People who really know me have realized that I have a mild case of paranoia.  I’ve been known to utter the phrase “until the machines rise up” in casual conversations.  (And yes, I do think the machines will eventually take over.  I can see the Matrix.)  It’s odd, then, that dystopian fiction is my favorite genre.  (I became a fan when I read Fahrenheit 451 in the eighth grade.)  Well, my latest read, Wither by Lauren DeStefano, is an all-too-believable view of the near future.  No, the machines have not risen up yet, but society’s desire to wipe out all disease and have perfect, healthy children has backfired in a major way.  The science presented in this book is totally plausible, and I fear that some of it may cross the divide between science fiction and science fact if we’re not careful.

In mankind’s quest for physical perfection, time has become the ultimate scarce resource.  Yes, the world is virtually disease-free, but the side-effect of such health is the untimely death of all people born in the new generations.  No male lives past the age of twenty-five, and no female lives past the age of twenty.  In essence, people are ticking time-bombs from the moment of birth.  First generation doctors and scientists (who kind of started this whole mess) are trying to find an antidote for the virus killing their children and grandchildren, but time is always working against them.  Humans are quickly becoming an endangered species, and some will go to any lengths—including kidnapping young girls and forcing them to be “breeders”—to keep the population from dying out.  That’s where sixteen-year-old Rhine Ellery’s story begins…

Rhine, along with about a dozen other girls, is taken from her home—and her twin brother—in Manhattan.  She’s transported hundreds of miles so that a wealthy young man, Linden Ashby, can choose those he desires to be his wives.  That’s right…wives…as in plural.  Both Linden and his father are struck by Rhine’s unique features, so she is chosen as a bride.  She is joined by two sister wives:  Jenna, a girl who has less than two years until her twentieth birthday and who makes her disgust of this situation very clear, and Cecily, a thirteen-year-old girl who was seemingly groomed for this life in an orphanage and is weirdly excited about everything that awaits her.  Rhine, like Jenna, is also disgusted with her fate, but unlike Jenna, who is just counting down the days until her death, Rhine plans to do something about it.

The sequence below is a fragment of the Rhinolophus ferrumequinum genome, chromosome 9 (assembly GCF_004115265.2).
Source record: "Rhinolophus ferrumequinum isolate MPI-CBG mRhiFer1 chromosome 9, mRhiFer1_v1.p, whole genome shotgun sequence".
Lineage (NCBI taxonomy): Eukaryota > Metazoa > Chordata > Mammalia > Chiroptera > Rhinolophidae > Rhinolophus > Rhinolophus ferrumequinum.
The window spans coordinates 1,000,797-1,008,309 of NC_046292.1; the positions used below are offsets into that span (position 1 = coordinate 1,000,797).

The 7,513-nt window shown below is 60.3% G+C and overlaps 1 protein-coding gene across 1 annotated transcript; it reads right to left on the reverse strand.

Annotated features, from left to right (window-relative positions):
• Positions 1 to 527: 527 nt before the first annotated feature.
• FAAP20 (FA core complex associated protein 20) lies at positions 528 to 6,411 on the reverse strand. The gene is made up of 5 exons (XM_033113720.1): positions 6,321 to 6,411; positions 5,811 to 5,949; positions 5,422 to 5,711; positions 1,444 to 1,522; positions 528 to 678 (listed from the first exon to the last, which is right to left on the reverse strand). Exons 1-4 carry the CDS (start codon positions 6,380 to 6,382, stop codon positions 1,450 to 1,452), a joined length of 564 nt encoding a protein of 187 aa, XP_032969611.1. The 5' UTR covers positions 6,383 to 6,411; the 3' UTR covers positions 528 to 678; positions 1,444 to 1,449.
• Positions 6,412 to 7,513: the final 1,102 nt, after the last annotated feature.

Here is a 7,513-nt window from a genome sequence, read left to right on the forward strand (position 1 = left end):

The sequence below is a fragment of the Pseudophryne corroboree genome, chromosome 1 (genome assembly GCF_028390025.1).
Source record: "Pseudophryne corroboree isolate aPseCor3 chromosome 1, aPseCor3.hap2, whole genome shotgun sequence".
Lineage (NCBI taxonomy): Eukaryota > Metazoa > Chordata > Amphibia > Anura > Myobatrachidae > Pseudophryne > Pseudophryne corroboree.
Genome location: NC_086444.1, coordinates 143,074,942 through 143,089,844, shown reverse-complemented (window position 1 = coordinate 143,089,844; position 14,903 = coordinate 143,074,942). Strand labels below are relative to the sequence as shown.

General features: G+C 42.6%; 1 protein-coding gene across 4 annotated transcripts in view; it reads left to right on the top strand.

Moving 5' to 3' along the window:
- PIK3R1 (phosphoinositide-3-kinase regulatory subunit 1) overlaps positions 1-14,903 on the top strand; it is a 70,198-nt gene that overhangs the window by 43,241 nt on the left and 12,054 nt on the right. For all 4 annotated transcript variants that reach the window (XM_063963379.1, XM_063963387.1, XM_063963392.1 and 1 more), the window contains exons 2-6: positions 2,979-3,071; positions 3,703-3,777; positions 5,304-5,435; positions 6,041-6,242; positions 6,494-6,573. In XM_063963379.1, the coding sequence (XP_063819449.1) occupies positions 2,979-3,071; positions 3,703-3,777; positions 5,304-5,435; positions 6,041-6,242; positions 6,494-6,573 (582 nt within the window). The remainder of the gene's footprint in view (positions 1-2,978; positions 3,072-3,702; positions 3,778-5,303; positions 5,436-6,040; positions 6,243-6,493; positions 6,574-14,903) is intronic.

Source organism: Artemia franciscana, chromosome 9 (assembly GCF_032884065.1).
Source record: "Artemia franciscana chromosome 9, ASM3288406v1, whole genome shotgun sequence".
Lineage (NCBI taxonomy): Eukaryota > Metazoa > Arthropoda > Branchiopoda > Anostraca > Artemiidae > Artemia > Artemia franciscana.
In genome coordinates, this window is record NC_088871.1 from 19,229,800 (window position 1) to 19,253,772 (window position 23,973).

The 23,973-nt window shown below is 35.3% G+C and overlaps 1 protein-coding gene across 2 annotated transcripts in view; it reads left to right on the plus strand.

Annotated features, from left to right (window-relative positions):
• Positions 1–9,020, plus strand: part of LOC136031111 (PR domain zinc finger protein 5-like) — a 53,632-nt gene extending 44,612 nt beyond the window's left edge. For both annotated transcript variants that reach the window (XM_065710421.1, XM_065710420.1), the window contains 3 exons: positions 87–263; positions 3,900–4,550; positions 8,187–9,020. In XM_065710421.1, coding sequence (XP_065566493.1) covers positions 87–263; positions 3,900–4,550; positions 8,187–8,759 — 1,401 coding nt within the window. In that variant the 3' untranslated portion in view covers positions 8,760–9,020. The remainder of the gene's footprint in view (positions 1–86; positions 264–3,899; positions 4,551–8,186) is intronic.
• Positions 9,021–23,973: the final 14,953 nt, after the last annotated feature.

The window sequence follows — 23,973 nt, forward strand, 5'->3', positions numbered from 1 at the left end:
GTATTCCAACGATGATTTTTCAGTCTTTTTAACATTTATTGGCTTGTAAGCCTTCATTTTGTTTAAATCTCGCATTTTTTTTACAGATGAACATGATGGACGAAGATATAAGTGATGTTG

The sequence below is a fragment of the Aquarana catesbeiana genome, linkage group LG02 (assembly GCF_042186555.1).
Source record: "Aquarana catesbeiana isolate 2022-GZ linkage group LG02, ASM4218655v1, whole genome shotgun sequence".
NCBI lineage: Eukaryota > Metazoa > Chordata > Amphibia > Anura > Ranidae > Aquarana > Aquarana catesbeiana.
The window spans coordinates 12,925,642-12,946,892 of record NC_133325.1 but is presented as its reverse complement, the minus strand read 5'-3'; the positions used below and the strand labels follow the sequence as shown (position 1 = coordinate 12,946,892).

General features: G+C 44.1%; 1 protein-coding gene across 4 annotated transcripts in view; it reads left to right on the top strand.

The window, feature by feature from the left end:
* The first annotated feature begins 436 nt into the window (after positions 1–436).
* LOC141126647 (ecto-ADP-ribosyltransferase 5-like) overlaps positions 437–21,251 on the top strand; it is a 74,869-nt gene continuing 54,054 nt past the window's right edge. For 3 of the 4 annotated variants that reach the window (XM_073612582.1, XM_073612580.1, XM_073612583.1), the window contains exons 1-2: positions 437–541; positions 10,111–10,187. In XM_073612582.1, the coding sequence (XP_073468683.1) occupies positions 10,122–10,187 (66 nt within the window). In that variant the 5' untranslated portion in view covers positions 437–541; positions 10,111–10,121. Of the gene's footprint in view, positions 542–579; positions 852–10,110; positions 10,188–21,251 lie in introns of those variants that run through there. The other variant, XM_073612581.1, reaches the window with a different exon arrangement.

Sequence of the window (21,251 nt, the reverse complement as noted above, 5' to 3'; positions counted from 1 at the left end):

Almost immediately upon arriving at the mansion that is to be her new home, Rhine begins to think of escape plans.  While there appear to be no immediate solutions, Rhine is sure that an opportunity will eventually present itself.  Rhine bides her time, gets to know her new husband, and grows closer to her sister wives.  She also forms an attachment to Gabriel, a servant in her new home who may have his own reasons for wanting to escape.

As Rhine looks for ways to escape this life she never wanted, she also becomes a participant in it.  She grows closer to Linden and realizes he’s not the monster she’s made him out to be in her head.  She develops real bonds with her sister wives and worries about their fates should her quest for freedom prove successful.  She discovers horrifying things about her father-in-law Vaughn, the dictatorial and terrifying Housemaster, that make her want to expose him for the liar and murderer he is.  Through all this, though, Rhine’s primary goal remains the same—to escape to freedom, get back to her brother, and, possibly, start a new life with someone who is coming to mean a lot to her.  Will she find a way out, or will she remain a prisoner and spend the rest of her short life withering away?  Read Wither, the first book in the Chemical Garden trilogy by Lauren DeStefano, to learn the truth.

I was engrossed in this book from page one, and I highly recommend it to teen readers who enjoy dystopian fiction.  (Some of the subject matter is probably a little too mature for middle-grade readers.)  Wither presents an interesting and eye-opening look at polygamous relationships, and it shows readers that science may not be the ultimate answer for all of the world’s problems.  The “solutions” to these problems may be more dangerous and life-threatening that the problems themselves.  For those who often contemplate what the future may hold, Wither provides a conceivable glimpse into life for generations to come.  Join me in the paranoia, won’t you?

The second book in this trilogy, Fever, is already out, and I plan to read it once I’ve fully processed what happened in Wither.  The third book is currently untitled, and it is scheduled for an April 2013 release.  You can also check out an eBook, Seeds of Wither, which contains details of the world Lauren DeStefano created in Wither, a new short story titled “The First Bride,” a map of the wives floor, and more!

For those who would like more information about Wither, the rest of the Chemical Garden trilogy, and author Lauren DeStefano, visit  http://laurendestefano.com/ and http://thechemicalgardenbooks.com/wither/.  You can also follow Lauren on Twitter @laurenDeStefano, on Tumblr at http://laurendestefano.tumblr.com/, and become a fan on Facebook at http://www.facebook.com/LaurenDeStefanoFan

Still not enough?  Well, check out this awesome Wither book trailer produced by Simon & Schuster Videos.  Enjoy!

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